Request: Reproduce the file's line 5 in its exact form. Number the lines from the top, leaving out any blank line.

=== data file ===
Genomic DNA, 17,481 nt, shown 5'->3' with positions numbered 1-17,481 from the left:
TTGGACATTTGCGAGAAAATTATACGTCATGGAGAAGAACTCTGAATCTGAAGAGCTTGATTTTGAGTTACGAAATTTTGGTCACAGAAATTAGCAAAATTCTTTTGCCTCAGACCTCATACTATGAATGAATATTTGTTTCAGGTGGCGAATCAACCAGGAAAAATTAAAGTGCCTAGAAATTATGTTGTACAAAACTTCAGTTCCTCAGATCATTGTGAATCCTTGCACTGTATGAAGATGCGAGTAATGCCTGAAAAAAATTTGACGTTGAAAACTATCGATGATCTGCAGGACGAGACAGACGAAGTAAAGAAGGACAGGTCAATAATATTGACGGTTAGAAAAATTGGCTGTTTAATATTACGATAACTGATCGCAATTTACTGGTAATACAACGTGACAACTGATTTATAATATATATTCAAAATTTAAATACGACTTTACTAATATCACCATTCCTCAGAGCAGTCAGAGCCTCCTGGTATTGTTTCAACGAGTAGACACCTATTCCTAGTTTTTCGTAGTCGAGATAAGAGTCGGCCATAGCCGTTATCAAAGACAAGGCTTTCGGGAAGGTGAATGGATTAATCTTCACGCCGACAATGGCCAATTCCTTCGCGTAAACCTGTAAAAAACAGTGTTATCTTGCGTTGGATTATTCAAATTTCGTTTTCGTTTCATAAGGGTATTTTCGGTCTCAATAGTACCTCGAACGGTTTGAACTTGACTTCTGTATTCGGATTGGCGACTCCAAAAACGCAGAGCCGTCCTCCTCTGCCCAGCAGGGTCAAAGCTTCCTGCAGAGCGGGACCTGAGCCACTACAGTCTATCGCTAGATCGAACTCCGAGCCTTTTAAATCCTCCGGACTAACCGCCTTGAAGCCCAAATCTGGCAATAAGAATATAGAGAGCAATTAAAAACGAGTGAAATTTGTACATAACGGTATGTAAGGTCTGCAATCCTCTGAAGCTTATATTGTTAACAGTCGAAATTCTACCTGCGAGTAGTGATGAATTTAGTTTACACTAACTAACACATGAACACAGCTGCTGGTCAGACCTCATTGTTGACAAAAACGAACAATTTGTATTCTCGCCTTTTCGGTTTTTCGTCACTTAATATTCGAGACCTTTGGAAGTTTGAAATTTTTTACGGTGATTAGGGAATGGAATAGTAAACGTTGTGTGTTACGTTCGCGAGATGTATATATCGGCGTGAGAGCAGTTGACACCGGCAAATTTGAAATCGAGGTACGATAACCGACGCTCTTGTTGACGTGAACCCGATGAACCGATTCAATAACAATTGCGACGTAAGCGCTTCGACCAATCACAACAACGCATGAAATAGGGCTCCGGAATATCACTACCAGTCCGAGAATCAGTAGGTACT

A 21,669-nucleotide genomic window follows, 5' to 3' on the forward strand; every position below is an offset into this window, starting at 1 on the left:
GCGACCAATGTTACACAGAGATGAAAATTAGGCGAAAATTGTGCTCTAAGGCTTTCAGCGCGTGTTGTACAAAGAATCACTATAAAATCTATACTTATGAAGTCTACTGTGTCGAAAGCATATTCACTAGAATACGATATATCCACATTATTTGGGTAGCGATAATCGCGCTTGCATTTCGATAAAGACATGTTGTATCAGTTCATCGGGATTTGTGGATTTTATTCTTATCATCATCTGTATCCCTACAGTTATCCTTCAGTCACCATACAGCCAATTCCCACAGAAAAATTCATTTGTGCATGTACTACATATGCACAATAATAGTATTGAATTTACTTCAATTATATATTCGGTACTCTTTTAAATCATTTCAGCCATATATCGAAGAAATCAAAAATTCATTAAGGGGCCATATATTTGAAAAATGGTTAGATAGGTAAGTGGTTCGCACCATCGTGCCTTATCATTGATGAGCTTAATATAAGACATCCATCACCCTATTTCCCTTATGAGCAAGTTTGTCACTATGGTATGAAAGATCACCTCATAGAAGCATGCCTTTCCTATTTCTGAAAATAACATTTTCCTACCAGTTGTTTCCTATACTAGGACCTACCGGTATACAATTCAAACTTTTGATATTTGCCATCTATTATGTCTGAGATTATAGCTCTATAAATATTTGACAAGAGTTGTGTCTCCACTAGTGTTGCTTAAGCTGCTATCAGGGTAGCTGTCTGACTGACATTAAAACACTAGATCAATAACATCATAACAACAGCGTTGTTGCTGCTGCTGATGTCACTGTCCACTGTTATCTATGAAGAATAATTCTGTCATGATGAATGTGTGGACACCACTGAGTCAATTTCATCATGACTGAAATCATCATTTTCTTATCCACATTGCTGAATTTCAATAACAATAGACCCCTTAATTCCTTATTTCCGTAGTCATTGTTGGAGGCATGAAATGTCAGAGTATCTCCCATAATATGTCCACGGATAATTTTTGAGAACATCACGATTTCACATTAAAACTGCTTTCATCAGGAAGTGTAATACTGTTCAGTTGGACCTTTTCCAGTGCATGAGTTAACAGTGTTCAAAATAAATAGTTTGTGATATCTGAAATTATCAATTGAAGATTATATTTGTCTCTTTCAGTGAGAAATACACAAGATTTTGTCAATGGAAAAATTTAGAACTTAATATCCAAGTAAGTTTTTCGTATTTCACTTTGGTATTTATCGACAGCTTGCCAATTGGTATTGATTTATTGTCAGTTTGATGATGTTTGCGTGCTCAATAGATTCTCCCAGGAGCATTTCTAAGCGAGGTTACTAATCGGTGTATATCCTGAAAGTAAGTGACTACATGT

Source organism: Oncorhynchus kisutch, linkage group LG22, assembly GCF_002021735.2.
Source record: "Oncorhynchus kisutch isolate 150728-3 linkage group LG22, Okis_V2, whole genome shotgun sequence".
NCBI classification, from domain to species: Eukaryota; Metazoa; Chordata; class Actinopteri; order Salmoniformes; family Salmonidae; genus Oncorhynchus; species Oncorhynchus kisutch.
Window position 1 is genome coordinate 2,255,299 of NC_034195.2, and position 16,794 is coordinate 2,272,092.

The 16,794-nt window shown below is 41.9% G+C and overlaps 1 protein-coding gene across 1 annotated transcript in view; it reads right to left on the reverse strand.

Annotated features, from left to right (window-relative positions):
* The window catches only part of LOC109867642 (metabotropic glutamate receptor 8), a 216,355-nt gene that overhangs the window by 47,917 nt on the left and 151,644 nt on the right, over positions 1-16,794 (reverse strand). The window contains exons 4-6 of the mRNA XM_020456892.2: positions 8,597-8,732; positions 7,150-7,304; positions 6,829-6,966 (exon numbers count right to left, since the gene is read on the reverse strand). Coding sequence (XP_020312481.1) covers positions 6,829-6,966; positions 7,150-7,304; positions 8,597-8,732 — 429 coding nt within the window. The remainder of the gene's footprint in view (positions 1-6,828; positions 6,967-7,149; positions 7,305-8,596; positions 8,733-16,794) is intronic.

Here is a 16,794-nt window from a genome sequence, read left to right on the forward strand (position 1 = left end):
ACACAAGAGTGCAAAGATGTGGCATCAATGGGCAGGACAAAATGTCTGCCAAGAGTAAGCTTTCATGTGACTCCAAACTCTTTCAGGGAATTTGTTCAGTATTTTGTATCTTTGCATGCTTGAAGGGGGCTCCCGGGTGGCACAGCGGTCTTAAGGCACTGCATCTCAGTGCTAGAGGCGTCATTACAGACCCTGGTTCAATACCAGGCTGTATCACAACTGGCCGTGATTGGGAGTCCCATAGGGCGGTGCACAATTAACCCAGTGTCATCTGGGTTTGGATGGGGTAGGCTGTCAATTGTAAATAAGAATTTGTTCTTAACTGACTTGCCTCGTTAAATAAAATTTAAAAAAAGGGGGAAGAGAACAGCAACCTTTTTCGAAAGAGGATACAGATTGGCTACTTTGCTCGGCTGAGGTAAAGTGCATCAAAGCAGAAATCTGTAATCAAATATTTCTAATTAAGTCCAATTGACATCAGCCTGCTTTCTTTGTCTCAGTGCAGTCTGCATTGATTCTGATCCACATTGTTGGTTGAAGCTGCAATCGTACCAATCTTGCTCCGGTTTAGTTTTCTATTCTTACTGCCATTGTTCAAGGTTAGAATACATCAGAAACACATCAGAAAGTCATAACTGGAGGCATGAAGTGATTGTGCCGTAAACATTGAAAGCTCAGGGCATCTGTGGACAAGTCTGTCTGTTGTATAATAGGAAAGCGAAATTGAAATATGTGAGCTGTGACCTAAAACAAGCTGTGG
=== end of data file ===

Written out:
Source organism: Oncorhynchus kisutch, linkage group LG22, assembly GCF_002021735.2.